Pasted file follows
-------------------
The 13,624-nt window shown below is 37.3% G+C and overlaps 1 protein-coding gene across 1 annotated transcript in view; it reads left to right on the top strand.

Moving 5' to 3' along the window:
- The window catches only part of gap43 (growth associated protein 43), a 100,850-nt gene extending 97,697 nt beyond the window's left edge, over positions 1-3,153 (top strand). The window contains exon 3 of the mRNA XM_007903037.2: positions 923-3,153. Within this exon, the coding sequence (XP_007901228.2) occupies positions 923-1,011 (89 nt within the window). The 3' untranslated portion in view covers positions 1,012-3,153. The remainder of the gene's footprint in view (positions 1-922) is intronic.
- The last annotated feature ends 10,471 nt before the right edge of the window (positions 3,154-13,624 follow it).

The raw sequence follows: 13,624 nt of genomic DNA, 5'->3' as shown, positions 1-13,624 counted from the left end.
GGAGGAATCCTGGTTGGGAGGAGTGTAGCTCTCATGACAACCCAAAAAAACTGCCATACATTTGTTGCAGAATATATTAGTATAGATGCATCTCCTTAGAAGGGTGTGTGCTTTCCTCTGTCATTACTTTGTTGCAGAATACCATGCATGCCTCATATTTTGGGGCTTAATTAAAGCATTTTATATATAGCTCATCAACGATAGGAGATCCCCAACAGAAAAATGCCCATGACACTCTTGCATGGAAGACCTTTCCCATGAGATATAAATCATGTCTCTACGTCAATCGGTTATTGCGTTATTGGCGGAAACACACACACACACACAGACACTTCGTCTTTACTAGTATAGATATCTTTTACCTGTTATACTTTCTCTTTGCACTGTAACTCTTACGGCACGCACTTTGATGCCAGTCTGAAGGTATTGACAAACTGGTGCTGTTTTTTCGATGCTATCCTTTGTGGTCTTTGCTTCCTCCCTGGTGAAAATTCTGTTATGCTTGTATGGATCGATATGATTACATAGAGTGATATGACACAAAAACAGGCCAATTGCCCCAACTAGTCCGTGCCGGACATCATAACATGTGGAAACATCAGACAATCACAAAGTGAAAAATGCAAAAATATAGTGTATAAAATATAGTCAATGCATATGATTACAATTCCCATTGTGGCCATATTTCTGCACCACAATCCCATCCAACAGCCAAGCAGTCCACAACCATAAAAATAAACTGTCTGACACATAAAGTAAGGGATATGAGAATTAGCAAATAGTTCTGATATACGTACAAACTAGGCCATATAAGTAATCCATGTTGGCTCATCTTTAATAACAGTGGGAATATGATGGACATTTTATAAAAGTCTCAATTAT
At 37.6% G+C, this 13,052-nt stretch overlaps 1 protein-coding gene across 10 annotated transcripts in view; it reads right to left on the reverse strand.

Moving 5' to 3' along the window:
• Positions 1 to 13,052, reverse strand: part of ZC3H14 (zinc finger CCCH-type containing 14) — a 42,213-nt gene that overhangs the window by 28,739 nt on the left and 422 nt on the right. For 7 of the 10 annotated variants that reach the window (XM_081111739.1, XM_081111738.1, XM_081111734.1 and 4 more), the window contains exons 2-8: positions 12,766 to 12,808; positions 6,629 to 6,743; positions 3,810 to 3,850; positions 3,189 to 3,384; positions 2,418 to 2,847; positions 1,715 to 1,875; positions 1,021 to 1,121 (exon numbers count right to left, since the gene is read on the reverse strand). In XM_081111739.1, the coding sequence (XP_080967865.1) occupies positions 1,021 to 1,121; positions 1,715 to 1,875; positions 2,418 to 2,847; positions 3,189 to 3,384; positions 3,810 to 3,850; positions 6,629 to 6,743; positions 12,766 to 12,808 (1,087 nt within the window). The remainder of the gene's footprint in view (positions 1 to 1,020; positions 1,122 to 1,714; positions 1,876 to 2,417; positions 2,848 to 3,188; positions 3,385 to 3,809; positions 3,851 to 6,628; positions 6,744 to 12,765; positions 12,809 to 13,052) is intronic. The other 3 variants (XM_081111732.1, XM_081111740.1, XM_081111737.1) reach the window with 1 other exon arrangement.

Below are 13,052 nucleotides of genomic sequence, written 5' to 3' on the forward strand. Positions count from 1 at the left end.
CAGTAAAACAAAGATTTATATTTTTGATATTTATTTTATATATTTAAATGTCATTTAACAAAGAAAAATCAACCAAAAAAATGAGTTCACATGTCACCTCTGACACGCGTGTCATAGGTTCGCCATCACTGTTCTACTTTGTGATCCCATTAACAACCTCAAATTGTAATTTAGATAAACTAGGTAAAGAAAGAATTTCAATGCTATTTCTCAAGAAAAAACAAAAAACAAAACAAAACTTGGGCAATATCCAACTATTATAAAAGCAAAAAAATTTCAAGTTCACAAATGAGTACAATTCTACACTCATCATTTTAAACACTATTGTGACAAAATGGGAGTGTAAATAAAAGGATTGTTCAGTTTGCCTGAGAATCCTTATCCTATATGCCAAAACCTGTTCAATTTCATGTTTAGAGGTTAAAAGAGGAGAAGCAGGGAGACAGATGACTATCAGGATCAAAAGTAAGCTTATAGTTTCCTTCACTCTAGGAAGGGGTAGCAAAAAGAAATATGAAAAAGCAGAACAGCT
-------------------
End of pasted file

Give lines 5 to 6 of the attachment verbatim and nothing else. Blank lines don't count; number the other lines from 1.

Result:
The raw sequence follows: 13,624 nt of genomic DNA, 5'->3' as shown, positions 1-13,624 counted from the left end.
GGAGGAATCCTGGTTGGGAGGAGTGTAGCTCTCATGACAACCCAAAAAAACTGCCATACATTTGTTGCAGAATATATTAGTATAGATGCATCTCCTTAGAAGGGTGTGTGCTTTCCTCTGTCATTACTTTGTTGCAGAATACCATGCATGCCTCATATTTTGGGGCTTAATTAAAGCATTTTATATATAGCTCATCAACGATAGGAGATCCCCAACAGAAAAATGCCCATGACACTCTTGCATGGAAGACCTTTCCCATGAGATATAAATCATGTCTCTACGTCAATCGGTTATTGCGTTATTGGCGGAAACACACACACACACACAGACACTTCGTCTTTACTAGTATAGATATCTTTTACCTGTTATACTTTCTCTTTGCACTGTAACTCTTACGGCACGCACTTTGATGCCAGTCTGAAGGTATTGACAAACTGGTGCTGTTTTTTCGATGCTATCCTTTGTGGTCTTTGCTTCCTCCCTGGTGAAAATTCTGTTATGCTTGTATGGATCGATATGATTACATAGAGTGATATGACACAAAAACAGGCCAATTGCCCCAACTAGTCCGTGCCGGACATCATAACATGTGGAAACATCAGACAATCACAAAGTGAAAAATGCAAAAATATAGTGTATAAAATATAGTCAATGCATATGATTACAATTCCCATTGTGGCCATATTTCTGCACCACAATCCCATCCAACAGCCAAGCAGTCCACAACCATAAAAATAAACTGTCTGACACATAAAGTAAGGGATATGAGAATTAGCAAATAGTTCTGATATACGTACAAACTAGGCCATATAAGTAATCCATGTTGGCTCATCTTTAATAACAGTGGGAATATGATGGACATTTTATAAAAGTCTCAATTAT